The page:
Ashe, Samuel A. (1905). "Julian Shakespeare Carr". Biographical History of North Carolina. Vol. 2. Greensboro, North Carolina: Charles L. Van Noppen. pp
Pedee people (1,877 words) [view diff] no match in snippet view article find links to article
The Pedee people, also Pee Dee and Peedee, were a historic Native American tribe of the Southeastern United States. Historically, their population has
University of North Carolina at Pembroke (2,089 words) [view diff] no match in snippet view article find links to article
The University of North Carolina at Pembroke (UNC Pembroke or UNCP) is a public university in Pembroke, North Carolina. UNC Pembroke is a master's level
Mark Catesby (1,467 words) [view diff] no match in snippet view article find links to article
Mark Catesby (24 March 1683 – 23 December 1749) was an English naturalist who studied the flora and fauna of the New World. Between 1729 and 1747, Catesby
Watauga Association (1,726 words) [view diff] no match in snippet view article find links to article
The Watauga Association (sometimes referred to as the Republic of Watauga) was a semi-autonomous government created in 1772 by frontier settlers living
Battle of Alamance (2,318 words) [view diff] no match in snippet view article find links to article
The Battle of Alamance, which took place on May 16, 1771, was the final confrontation of the Regulator Movement, a rebellion in colonial North Carolina
Cherokee Nation (1794–1907) (3,644 words) [view diff] no match in snippet view article
This article contains Cherokee syllabic characters. Without proper rendering support, you may see question marks, boxes, or other symbols instead of Cherokee
Harrah's Cherokee (1,858 words) [view diff] no match in snippet view article find links to article
Harrah's Cherokee Casino Resort is a casino and hotel on the Qualla Boundary in Cherokee, North Carolina. It is owned by the Eastern Band of Cherokee Indians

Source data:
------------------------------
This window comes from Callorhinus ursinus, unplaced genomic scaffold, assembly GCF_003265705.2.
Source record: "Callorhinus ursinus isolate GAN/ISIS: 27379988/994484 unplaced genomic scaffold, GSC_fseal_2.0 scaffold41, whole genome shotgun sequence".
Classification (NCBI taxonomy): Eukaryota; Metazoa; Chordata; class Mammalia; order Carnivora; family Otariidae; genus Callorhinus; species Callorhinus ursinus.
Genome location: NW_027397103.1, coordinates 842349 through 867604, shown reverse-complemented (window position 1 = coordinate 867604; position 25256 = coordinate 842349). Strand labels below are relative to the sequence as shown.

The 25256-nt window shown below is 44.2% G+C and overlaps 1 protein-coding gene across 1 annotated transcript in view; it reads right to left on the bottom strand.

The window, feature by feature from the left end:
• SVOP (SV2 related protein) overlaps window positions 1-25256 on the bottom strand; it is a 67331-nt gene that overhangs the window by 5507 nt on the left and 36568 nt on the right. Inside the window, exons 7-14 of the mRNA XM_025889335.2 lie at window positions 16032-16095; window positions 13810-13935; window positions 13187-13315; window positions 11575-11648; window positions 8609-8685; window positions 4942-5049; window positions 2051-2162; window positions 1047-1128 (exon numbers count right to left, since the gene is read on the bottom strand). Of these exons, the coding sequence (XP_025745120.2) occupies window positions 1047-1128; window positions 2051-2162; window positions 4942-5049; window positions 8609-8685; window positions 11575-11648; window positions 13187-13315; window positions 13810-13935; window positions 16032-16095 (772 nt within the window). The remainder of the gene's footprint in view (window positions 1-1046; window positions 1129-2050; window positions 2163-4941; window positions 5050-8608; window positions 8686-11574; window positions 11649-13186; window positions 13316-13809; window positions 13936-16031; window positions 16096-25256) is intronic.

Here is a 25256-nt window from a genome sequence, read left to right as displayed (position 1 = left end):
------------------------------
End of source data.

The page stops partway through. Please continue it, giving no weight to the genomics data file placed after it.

Meherrin (1,044 words) [view diff] no match in snippet view article find links to article
The Meherrin people are an Indigenous people of the Northeastern Woodlands, who spoke an Iroquian language. They lived between the Piedmont and coastal
Pea Island Life-Saving Station (2,444 words) [view diff] no match in snippet view article find links to article
Pea Island Life-Saving Station was a life-saving station on Pea Island, on the Outer Banks of North Carolina. It was the first life-saving station in the
Kirk–Holden war (7,385 words) [view diff] exact match in snippet view article find links to article
governor". The Times-News. p. 1. Ashe, Samuel A'Court (1925). History of North Carolina. Vol. II. Raleigh: Edwards & Broughton. OCLC 244120893. Bogue
Tryon Resolves (690 words) [view diff] no match in snippet view article find links to article
What is known today as the Tryon Resolves (entitled at the time the Tryon Declaration of Rights and Independence from British Tyranny) was a brief declaration
Chowanoc (1,013 words) [view diff] no match in snippet view article find links to article
The Chowanoc, also Chowanoke, were an Algonquian-speaking Native American tribe who historically lived near the Chowan River in North Carolina. At the
WRES-LP (120 words) [view diff] no match in snippet view article find links to article
WRES-LP (100.7 FM) is a non-commercial low-power FM (LPFM) radio station located in Asheville, North Carolina, that features a mixture of Urban Contemporary